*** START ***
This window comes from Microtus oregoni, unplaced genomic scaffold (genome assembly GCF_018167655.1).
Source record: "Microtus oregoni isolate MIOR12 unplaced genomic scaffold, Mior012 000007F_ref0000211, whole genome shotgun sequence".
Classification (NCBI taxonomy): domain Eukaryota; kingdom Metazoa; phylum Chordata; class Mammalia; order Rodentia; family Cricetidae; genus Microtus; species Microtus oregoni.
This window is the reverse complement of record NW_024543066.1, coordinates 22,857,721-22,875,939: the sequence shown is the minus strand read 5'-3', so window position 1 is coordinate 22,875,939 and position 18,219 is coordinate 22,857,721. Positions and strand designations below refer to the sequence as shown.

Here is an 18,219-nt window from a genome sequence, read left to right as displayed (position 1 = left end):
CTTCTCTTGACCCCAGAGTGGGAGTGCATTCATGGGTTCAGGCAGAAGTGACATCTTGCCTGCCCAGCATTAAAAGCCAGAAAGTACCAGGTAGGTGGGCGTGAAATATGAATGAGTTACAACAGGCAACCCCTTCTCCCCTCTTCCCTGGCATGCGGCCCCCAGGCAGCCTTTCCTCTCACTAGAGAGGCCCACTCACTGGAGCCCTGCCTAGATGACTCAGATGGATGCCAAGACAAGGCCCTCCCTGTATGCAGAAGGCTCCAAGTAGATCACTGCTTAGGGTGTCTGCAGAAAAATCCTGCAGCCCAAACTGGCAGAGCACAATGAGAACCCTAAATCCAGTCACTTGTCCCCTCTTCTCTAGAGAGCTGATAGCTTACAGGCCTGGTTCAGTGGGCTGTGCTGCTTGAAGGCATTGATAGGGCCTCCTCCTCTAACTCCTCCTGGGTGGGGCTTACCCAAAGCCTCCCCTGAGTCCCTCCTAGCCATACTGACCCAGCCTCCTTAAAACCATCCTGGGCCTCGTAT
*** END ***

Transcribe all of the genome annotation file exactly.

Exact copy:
This window comes from Microtus oregoni, unplaced genomic scaffold (genome assembly GCF_018167655.1).
Source record: "Microtus oregoni isolate MIOR12 unplaced genomic scaffold, Mior012 000007F_ref0000211, whole genome shotgun sequence".
Classification (NCBI taxonomy): domain Eukaryota; kingdom Metazoa; phylum Chordata; class Mammalia; order Rodentia; family Cricetidae; genus Microtus; species Microtus oregoni.
This window is the reverse complement of record NW_024543066.1, coordinates 22,857,721-22,875,939: the sequence shown is the minus strand read 5'-3', so window position 1 is coordinate 22,875,939 and position 18,219 is coordinate 22,857,721. Positions and strand designations below refer to the sequence as shown.

Here is an 18,219-nt window from a genome sequence, read left to right as displayed (position 1 = left end):
CTTCTCTTGACCCCAGAGTGGGAGTGCATTCATGGGTTCAGGCAGAAGTGACATCTTGCCTGCCCAGCATTAAAAGCCAGAAAGTACCAGGTAGGTGGGCGTGAAATATGAATGAGTTACAACAGGCAACCCCTTCTCCCCTCTTCCCTGGCATGCGGCCCCCAGGCAGCCTTTCCTCTCACTAGAGAGGCCCACTCACTGGAGCCCTGCCTAGATGACTCAGATGGATGCCAAGACAAGGCCCTCCCTGTATGCAGAAGGCTCCAAGTAGATCACTGCTTAGGGTGTCTGCAGAAAAATCCTGCAGCCCAAACTGGCAGAGCACAATGAGAACCCTAAATCCAGTCACTTGTCCCCTCTTCTCTAGAGAGCTGATAGCTTACAGGCCTGGTTCAGTGGGCTGTGCTGCTTGAAGGCATTGATAGGGCCTCCTCCTCTAACTCCTCCTGGGTGGGGCTTACCCAAAGCCTCCCCTGAGTCCCTCCTAGCCATACTGACCCAGCCTCCTTAAAACCATCCTGGGCCTCGTAT